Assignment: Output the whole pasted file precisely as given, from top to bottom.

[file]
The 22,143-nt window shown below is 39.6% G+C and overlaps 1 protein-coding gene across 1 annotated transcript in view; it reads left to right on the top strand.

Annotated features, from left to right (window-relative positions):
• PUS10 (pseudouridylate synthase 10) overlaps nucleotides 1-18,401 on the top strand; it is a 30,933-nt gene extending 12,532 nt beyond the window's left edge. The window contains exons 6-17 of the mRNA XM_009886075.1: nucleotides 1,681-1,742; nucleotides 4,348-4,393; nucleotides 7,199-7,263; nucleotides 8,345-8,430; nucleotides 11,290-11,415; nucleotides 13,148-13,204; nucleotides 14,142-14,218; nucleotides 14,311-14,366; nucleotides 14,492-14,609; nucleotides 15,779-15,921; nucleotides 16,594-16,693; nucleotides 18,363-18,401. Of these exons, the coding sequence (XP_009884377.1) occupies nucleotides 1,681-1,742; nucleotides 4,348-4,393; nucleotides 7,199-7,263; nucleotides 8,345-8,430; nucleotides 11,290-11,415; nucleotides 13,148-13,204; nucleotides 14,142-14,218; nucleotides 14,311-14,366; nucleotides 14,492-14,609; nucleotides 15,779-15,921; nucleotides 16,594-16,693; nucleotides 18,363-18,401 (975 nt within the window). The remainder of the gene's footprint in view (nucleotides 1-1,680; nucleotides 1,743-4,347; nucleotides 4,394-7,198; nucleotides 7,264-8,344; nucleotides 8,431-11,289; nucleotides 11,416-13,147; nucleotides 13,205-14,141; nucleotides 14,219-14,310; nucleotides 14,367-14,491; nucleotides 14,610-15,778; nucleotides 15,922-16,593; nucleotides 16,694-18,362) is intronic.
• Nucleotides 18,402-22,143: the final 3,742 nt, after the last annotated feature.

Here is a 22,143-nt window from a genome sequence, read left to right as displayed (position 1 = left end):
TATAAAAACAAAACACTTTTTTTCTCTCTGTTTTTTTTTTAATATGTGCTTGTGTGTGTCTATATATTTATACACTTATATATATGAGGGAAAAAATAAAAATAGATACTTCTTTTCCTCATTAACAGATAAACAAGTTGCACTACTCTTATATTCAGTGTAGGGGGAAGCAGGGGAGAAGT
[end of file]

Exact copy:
The 22,143-nt window shown below is 39.6% G+C and overlaps 1 protein-coding gene across 1 annotated transcript in view; it reads left to right on the top strand.

Annotated features, from left to right (window-relative positions):
• PUS10 (pseudouridylate synthase 10) overlaps nucleotides 1-18,401 on the top strand; it is a 30,933-nt gene extending 12,532 nt beyond the window's left edge. The window contains exons 6-17 of the mRNA XM_009886075.1: nucleotides 1,681-1,742; nucleotides 4,348-4,393; nucleotides 7,199-7,263; nucleotides 8,345-8,430; nucleotides 11,290-11,415; nucleotides 13,148-13,204; nucleotides 14,142-14,218; nucleotides 14,311-14,366; nucleotides 14,492-14,609; nucleotides 15,779-15,921; nucleotides 16,594-16,693; nucleotides 18,363-18,401. Of these exons, the coding sequence (XP_009884377.1) occupies nucleotides 1,681-1,742; nucleotides 4,348-4,393; nucleotides 7,199-7,263; nucleotides 8,345-8,430; nucleotides 11,290-11,415; nucleotides 13,148-13,204; nucleotides 14,142-14,218; nucleotides 14,311-14,366; nucleotides 14,492-14,609; nucleotides 15,779-15,921; nucleotides 16,594-16,693; nucleotides 18,363-18,401 (975 nt within the window). The remainder of the gene's footprint in view (nucleotides 1-1,680; nucleotides 1,743-4,347; nucleotides 4,394-7,198; nucleotides 7,264-8,344; nucleotides 8,431-11,289; nucleotides 11,416-13,147; nucleotides 13,205-14,141; nucleotides 14,219-14,310; nucleotides 14,367-14,491; nucleotides 14,610-15,778; nucleotides 15,922-16,593; nucleotides 16,694-18,362) is intronic.
• Nucleotides 18,402-22,143: the final 3,742 nt, after the last annotated feature.

Here is a 22,143-nt window from a genome sequence, read left to right as displayed (position 1 = left end):
TATAAAAACAAAACACTTTTTTTCTCTCTGTTTTTTTTTTAATATGTGCTTGTGTGTGTCTATATATTTATACACTTATATATATGAGGGAAAAAATAAAAATAGATACTTCTTTTCCTCATTAACAGATAAACAAGTTGCACTACTCTTATATTCAGTGTAGGGGGAAGCAGGGGAGAAGT